Morgan Stanley made big bet on Facebook
By Nadia Damouni and Olivia Oran
NEW YORK (Reuters) - Lead Facebook Inc (FB.O: Quote) underwriter Morgan Stanley (MS.N: Quote) took a bet earlier this week when it increased the size of the social networking firm's $16 billion initial public offering and it boosted the price.
Thanks to massive hype surrounding Facebook's historic public offering, the wager looked safe. But a rocky first day of trading has raised questions about whether it paid off.
After a delayed start to trading, Facebook's shares spent much of the day struggling to stay above the $38 IPO price - and ended with just a 23-cent gain.
As a result, Morgan Stanley may have spent billions of dollars to support the stock price by buying shares in the market. Some market participants said that the underwriters had to absorb mountains of stock to defend the $38 level and keep the market from dipping below it.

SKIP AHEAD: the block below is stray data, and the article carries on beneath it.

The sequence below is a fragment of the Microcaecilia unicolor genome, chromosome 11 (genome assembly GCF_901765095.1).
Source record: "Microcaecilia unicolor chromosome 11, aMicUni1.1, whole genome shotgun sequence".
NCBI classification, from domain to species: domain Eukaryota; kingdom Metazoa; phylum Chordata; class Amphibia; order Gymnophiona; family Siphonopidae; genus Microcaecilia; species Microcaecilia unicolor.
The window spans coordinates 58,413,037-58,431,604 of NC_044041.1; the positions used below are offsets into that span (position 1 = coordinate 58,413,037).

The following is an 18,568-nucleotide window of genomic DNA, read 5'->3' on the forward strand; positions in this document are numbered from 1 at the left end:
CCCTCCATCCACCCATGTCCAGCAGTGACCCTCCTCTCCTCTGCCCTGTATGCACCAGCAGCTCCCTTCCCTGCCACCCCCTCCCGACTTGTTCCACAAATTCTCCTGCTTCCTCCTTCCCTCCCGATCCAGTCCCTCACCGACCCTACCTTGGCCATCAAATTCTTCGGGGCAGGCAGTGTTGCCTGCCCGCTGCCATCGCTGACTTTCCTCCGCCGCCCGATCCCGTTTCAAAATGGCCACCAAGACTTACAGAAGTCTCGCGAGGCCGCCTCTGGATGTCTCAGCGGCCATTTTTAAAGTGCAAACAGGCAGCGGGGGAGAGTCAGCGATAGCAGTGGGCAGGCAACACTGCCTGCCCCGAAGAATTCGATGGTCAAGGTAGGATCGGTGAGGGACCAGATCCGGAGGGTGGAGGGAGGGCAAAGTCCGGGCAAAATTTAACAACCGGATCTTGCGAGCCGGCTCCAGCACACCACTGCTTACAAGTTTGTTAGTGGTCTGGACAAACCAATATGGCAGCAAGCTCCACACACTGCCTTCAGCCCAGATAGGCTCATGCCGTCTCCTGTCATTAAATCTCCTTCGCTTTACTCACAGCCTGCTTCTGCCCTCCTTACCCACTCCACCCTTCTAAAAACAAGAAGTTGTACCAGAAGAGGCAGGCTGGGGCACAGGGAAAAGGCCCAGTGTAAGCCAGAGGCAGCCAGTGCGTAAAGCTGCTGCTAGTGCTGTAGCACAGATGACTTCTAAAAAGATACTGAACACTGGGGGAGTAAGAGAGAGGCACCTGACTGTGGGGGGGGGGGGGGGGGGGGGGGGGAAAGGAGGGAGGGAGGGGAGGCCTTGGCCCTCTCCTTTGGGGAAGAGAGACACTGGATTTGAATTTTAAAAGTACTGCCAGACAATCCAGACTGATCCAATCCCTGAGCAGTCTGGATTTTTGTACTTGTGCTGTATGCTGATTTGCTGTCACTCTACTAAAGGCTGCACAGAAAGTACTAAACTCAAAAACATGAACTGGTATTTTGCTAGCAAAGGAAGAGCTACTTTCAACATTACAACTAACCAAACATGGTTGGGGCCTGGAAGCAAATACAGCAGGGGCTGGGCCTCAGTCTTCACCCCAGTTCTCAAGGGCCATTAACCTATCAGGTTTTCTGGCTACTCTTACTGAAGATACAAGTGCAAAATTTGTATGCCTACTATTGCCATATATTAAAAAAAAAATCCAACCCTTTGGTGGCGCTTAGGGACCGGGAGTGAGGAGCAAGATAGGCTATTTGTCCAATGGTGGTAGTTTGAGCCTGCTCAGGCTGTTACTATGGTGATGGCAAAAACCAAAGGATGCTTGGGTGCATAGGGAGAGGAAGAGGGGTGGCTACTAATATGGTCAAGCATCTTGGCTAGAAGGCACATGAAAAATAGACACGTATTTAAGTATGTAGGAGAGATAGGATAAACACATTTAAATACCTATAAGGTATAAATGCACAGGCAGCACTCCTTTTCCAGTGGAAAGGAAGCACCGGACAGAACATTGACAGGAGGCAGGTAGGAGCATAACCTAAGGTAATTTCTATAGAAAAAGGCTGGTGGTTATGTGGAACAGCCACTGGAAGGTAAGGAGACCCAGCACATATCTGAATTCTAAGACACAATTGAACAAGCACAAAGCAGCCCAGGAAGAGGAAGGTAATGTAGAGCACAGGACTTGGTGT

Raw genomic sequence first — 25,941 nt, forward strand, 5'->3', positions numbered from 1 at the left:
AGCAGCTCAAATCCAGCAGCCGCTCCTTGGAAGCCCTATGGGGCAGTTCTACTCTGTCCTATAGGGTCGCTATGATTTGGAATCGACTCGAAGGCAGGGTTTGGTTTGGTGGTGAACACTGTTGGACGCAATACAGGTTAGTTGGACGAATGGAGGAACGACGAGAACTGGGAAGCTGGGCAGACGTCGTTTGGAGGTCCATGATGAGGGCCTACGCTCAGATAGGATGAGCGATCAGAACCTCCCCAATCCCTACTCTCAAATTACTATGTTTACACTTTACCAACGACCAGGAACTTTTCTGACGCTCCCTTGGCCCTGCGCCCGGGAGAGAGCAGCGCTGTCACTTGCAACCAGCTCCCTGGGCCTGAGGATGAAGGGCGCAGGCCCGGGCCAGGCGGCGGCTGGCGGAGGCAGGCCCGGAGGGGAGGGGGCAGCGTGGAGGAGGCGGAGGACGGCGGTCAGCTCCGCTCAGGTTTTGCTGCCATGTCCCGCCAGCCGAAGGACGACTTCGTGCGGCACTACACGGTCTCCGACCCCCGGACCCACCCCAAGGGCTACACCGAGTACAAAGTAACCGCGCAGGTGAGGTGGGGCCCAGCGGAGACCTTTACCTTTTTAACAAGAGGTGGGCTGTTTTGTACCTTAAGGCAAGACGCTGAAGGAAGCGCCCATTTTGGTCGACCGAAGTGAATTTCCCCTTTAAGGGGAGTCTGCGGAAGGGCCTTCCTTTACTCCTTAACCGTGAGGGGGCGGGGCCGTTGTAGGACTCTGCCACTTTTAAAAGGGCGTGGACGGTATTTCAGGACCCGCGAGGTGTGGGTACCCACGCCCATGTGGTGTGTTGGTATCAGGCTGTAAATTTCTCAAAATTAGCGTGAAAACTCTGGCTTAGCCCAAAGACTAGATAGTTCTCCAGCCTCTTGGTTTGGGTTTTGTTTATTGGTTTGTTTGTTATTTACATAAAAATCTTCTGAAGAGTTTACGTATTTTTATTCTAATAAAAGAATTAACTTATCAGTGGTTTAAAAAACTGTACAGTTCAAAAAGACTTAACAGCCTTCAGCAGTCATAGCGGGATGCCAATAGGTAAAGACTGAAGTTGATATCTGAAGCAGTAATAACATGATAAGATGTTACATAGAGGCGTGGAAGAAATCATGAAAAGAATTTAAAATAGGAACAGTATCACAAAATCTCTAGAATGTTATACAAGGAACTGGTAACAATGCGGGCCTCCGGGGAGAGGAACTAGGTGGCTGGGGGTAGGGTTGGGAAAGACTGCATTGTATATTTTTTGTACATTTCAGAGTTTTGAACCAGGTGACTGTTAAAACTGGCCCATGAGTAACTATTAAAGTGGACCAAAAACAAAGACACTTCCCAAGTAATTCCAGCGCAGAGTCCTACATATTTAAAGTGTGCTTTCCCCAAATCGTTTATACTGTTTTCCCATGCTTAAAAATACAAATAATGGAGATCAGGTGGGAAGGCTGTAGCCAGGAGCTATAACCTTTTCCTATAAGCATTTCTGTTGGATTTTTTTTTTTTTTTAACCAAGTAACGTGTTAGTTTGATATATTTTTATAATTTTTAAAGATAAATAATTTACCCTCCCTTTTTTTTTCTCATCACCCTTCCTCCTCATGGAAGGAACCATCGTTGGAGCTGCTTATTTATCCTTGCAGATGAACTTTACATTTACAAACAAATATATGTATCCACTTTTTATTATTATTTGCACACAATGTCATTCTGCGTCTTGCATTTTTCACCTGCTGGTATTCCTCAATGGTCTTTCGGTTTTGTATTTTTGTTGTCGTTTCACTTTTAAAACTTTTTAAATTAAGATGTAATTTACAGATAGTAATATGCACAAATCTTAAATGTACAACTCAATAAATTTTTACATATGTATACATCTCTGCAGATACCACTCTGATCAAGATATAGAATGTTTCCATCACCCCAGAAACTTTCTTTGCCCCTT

The firm did this by tapping into a 63 million share over-allotment option, or greenshoe, according to sources familiar with the deal.
As an indication of the cost, had Morgan Stanley bought all of the shares traded around $38 in the final 20 minutes of the day, it would have spent nearly $2 billion. Underwriters are not obligated to prop up a stock on debut, but typically do.
Morgan Stanley declined to comment.
The debut marks a rare stumble for a high-profile IPO. Facebook is the only recent U.S. internet listing not to enjoy a large price jump on its first day of trading. LinkedIn LNKD.N, Groupon (GRPN.O: Quote) and Pandora Media (P.N: Quote) all saw significant gains at their public debuts. Continued...